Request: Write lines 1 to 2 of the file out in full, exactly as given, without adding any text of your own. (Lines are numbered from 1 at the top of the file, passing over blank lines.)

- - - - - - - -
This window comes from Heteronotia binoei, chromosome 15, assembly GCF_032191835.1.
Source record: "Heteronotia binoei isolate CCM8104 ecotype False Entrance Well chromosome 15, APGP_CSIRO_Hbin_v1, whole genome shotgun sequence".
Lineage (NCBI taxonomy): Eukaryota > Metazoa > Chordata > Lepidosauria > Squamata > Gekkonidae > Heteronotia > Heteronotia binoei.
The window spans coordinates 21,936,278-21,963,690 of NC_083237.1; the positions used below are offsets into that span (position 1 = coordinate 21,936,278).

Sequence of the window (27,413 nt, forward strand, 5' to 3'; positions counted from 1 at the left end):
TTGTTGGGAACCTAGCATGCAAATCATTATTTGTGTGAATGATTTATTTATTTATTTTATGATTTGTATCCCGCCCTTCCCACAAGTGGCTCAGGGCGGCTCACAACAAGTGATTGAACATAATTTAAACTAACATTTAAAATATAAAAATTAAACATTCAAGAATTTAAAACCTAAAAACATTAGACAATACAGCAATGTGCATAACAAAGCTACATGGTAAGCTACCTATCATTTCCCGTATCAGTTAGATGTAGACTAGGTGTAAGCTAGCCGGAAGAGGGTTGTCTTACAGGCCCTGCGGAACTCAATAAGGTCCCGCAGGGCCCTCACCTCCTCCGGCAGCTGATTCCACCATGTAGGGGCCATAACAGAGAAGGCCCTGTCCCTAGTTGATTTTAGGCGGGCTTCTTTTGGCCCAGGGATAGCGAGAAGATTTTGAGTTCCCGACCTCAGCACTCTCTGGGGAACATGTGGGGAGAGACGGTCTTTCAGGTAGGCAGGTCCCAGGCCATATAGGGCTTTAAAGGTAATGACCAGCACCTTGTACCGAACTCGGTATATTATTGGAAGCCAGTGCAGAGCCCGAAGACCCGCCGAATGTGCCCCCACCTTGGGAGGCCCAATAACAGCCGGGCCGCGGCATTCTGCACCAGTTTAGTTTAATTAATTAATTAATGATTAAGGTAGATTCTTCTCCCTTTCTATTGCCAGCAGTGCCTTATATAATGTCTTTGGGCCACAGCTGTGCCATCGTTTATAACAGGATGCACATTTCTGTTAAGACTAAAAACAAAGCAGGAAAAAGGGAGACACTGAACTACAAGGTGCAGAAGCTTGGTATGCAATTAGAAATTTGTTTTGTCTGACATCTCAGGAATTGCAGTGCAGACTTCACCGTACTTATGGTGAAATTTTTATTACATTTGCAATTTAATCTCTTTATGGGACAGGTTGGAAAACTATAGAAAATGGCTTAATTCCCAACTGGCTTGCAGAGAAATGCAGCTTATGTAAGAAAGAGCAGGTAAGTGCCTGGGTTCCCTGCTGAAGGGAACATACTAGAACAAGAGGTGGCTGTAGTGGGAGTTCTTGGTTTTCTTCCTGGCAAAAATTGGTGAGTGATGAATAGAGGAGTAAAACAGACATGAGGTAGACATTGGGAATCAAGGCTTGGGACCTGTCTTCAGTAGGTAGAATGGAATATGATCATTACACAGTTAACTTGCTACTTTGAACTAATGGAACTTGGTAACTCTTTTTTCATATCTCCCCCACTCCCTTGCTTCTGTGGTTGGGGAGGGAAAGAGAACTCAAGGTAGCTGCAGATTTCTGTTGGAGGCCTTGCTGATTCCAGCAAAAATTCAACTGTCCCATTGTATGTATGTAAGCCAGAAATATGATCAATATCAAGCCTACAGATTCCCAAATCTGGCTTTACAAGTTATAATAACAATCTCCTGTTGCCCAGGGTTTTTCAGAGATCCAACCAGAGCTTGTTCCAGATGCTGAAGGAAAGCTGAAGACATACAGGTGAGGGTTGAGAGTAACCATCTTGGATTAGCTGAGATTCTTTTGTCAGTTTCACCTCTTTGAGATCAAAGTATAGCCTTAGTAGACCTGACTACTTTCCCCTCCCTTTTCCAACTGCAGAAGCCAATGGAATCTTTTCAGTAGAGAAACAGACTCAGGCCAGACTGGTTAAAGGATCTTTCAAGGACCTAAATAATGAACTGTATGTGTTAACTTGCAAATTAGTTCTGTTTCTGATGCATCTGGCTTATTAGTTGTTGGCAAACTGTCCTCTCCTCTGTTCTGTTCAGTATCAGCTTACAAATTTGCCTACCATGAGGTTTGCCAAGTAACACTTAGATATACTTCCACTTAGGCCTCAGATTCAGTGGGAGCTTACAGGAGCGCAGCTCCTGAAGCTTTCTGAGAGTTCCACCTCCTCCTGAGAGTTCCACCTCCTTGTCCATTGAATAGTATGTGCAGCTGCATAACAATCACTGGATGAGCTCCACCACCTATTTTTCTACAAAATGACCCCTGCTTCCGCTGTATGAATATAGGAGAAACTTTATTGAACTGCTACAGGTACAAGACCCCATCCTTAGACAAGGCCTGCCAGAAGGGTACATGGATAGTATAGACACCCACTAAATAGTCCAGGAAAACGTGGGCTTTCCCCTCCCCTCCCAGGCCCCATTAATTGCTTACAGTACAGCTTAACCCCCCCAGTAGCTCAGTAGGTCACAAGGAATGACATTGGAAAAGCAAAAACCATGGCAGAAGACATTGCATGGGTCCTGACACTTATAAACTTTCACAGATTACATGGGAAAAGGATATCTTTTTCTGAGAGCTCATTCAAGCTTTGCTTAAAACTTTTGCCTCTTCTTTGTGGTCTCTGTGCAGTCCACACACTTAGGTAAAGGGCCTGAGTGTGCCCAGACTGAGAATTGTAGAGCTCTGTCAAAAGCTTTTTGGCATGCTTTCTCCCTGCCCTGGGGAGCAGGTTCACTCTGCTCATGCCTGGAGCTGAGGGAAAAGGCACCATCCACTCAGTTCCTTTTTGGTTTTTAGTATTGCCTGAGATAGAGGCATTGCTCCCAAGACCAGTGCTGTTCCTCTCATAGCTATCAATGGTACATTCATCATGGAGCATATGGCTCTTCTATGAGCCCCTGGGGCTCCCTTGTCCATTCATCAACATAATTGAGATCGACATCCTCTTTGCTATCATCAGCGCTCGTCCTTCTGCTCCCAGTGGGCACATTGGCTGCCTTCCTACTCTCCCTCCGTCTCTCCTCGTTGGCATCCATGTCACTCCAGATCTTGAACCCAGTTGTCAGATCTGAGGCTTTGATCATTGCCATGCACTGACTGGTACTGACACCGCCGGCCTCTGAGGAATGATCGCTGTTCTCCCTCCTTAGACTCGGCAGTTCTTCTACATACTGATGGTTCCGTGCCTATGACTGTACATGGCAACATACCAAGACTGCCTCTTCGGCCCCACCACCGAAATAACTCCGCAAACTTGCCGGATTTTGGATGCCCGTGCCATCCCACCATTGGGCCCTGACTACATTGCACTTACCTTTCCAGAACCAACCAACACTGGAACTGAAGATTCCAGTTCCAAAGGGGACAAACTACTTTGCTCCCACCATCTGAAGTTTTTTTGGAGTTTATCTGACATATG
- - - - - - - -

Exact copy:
This window comes from Heteronotia binoei, chromosome 15, assembly GCF_032191835.1.
Source record: "Heteronotia binoei isolate CCM8104 ecotype False Entrance Well chromosome 15, APGP_CSIRO_Hbin_v1, whole genome shotgun sequence".